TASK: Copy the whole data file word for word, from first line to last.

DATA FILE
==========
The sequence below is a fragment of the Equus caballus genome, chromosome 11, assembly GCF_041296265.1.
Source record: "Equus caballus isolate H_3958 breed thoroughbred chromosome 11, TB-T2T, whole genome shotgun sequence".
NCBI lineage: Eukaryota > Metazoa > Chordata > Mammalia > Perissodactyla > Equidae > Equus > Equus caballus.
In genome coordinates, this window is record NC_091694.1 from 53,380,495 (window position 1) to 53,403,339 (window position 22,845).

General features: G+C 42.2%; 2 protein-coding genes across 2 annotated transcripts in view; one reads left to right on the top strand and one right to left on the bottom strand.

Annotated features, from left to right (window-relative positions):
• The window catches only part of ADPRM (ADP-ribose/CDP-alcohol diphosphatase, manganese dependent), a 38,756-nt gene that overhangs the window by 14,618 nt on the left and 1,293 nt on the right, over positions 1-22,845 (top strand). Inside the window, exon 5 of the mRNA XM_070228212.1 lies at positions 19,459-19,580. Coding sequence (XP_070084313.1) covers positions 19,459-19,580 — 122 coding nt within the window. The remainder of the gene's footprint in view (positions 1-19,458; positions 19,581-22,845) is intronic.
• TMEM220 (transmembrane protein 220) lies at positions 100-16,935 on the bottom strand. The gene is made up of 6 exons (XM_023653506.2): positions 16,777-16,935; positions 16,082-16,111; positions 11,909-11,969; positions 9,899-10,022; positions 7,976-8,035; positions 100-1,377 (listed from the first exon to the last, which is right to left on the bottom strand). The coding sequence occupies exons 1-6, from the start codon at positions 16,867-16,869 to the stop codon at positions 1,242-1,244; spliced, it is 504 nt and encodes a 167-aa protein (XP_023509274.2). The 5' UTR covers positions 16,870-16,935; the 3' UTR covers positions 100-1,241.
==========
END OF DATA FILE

The sequence below is a fragment of the Equus caballus genome, chromosome 11, assembly GCF_041296265.1.
Source record: "Equus caballus isolate H_3958 breed thoroughbred chromosome 11, TB-T2T, whole genome shotgun sequence".
NCBI lineage: Eukaryota > Metazoa > Chordata > Mammalia > Perissodactyla > Equidae > Equus > Equus caballus.
In genome coordinates, this window is record NC_091694.1 from 53,380,495 (window position 1) to 53,403,339 (window position 22,845).

General features: G+C 42.2%; 2 protein-coding genes across 2 annotated transcripts in view; one reads left to right on the top strand and one right to left on the bottom strand.

Annotated features, from left to right (window-relative positions):
• The window catches only part of ADPRM (ADP-ribose/CDP-alcohol diphosphatase, manganese dependent), a 38,756-nt gene that overhangs the window by 14,618 nt on the left and 1,293 nt on the right, over positions 1-22,845 (top strand). Inside the window, exon 5 of the mRNA XM_070228212.1 lies at positions 19,459-19,580. Coding sequence (XP_070084313.1) covers positions 19,459-19,580 — 122 coding nt within the window. The remainder of the gene's footprint in view (positions 1-19,458; positions 19,581-22,845) is intronic.
• TMEM220 (transmembrane protein 220) lies at positions 100-16,935 on the bottom strand. The gene is made up of 6 exons (XM_023653506.2): positions 16,777-16,935; positions 16,082-16,111; positions 11,909-11,969; positions 9,899-10,022; positions 7,976-8,035; positions 100-1,377 (listed from the first exon to the last, which is right to left on the bottom strand). The coding sequence occupies exons 1-6, from the start codon at positions 16,867-16,869 to the stop codon at positions 1,242-1,244; spliced, it is 504 nt and encodes a 167-aa protein (XP_023509274.2). The 5' UTR covers positions 16,870-16,935; the 3' UTR covers positions 100-1,241.